I agree with John and Phil. You should document your plan for migrating your database and ask your sales rep. However, if you use a SAN, you could shutdown your database, mount the LUNS on the new server, copy over the Oracle home and related directories and then startup your database on the new server.
It sounds like you are running Oracle on a physical ...
pg_dump will create a file with the queries that are needed to recreate the state of your database. The file will look like a transaction or write ahead log.
pg_dump databasename > dumpfilename
pg_restore then will use this file to recreate your database.
It's also useful to migrate to a newer database version
you could also use
psql newdatabasename &...
There is certainly no such service by Oracle as they wouldn't want anyone to migrate away from their own database system.
MariaDB Corporation has a paid migration service to help migrating to MariaDB. This is run by experts in the field.
AWS has a fully automated service that appears to be able to migrate your schema and data, but presumably not much ...
The tutorial refers to changing an existing database. New tables will not be created unless they did not exist before.
But in general, a database migration involves moving a database to an entirely different platform (i.e., SQL Server to MySQL) or a major version release (i.e., SQL Server 2008 to 2016 or MySQL 5.6 to 5.8). Major releases are typically ...
You can generate a BACPAC using SqlPackage.exe or the Export Data-Tier Application wizard in SSMS. There are some limitations on what objects can be exported, however, in general, you will be able to export most of the objects in your database.
This is similar to MattyZDBA's answer except in a BACPAC the schema and data are wrapped in a single file and you ...
BCP by itself may not be sufficient as it won't address non-table objects like stored procedures. To migrate the schema, one option would be to use a Visual Studio database project importing it from the 2016 instance and deploying it to your 2012 instance. Afterwards, two options to import your data rows are BCP and the Import/Export wizard in SSMS.
What you are looking for is called ETL (extract transform load) tool
There is no FREE/open source pre-built tool that exist to do what you want when moving data from different databases that I am aware of. I have used the paid for ETL tools they just speed up the process coding/typing time. The ...
For linux (as root user)
Stop mysql service through systemctl
rsync or cp -a the whole of /var/lib/mysql to your preferred destination.
mv /var/lib/mysql /var/lib/mysql-old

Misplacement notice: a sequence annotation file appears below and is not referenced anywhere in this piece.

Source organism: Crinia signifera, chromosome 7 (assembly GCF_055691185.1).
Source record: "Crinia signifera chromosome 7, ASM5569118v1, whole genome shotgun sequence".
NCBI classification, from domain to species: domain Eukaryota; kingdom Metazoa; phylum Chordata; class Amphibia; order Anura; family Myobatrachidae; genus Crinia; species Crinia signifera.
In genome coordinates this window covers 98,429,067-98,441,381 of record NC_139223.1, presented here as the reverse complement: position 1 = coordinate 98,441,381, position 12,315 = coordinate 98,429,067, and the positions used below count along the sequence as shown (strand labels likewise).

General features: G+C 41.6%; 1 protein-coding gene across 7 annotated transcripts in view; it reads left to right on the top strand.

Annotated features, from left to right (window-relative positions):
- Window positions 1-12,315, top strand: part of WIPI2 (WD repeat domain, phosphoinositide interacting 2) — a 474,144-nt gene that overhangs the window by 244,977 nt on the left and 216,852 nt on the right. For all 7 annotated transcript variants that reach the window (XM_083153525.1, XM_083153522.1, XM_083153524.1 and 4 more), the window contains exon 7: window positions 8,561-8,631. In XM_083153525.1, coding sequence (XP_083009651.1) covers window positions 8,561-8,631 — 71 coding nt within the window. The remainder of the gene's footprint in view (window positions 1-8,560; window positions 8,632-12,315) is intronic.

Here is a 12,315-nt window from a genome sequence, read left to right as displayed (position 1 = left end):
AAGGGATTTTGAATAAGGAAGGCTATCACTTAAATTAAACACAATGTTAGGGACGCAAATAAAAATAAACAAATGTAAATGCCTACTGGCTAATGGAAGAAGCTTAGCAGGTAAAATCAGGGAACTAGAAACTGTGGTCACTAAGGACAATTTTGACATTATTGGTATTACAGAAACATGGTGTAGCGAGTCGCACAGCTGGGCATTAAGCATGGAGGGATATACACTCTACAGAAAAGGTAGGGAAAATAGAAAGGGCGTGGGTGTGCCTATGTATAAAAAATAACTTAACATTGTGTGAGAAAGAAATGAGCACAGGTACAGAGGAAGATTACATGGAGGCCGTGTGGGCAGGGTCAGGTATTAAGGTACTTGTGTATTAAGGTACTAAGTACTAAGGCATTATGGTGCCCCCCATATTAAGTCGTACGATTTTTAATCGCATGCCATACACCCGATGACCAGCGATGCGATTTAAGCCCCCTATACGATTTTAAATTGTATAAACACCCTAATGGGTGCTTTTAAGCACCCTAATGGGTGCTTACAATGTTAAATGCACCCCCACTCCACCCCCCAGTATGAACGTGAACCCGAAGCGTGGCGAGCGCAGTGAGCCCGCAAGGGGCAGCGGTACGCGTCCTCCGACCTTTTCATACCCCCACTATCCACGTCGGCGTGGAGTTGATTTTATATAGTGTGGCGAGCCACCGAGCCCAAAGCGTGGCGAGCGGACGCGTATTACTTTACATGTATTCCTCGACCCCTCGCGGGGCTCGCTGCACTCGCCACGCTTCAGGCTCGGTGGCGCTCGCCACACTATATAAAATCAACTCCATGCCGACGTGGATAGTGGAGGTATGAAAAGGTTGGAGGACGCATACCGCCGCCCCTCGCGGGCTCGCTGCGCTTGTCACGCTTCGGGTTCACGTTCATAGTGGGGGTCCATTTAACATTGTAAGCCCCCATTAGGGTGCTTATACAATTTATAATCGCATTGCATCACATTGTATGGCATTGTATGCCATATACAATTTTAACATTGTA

edit mysql configuration file and change datadir= under mysqld
Start mysql service through systemctl.
The information seems to be inaccurate.
Oracle has only three numeric data types:
NUMBER: binary coded decimals. Slow, but exact.
BINARY_FLOAT: IEEE single precision floating point number. Fast and quite imprecise.
BINARY_DOUBLE: IEEE double precision floating point number. Fast and less imprecise.
You can use INTEGER, DOUBLE PRECISION, REAL and FLOAT in ...
I referenced the following link which gave me clues to determine the source encoding and then convert it into the desired UTF-8 encoding.
Linux Check and Change Encoding
$ file -bi cabot.sql
$ iconv -f utf-16le -t utf-8 -o converted.sql cabot.sql
$ file -bi converted.sql
This is to be expected and no problem.
When logical replication starts, it copied the existing data from the source tables. The data in the target tables will then be densely packed and consume less space.
As replication proceeds, the target tables get modified and “dead tuples” will accumulate and be removed by autovacuum. The tables will ...
Just to let you know that I've found the issue: related tables on the new server were not broken so everything worked "fine", but the indexes needed to by repaired after the copy from old server (probably because of the big MySQL version upgrade). I just ran mysqlcheck -A --auto-repair and the perf are at least equivalent now! The EXPLAIN SELECT doesn't show ...
You cannot add a Linux system to a Windows cluster, so you won't be able to add any Linux systems into a SQL Server 2014 availability group. You also cannot do the migration with distributed availability groups because SQL Server 2014 did not have support for distributed availability groups. From Distributed availability groups:
Because the distributed ...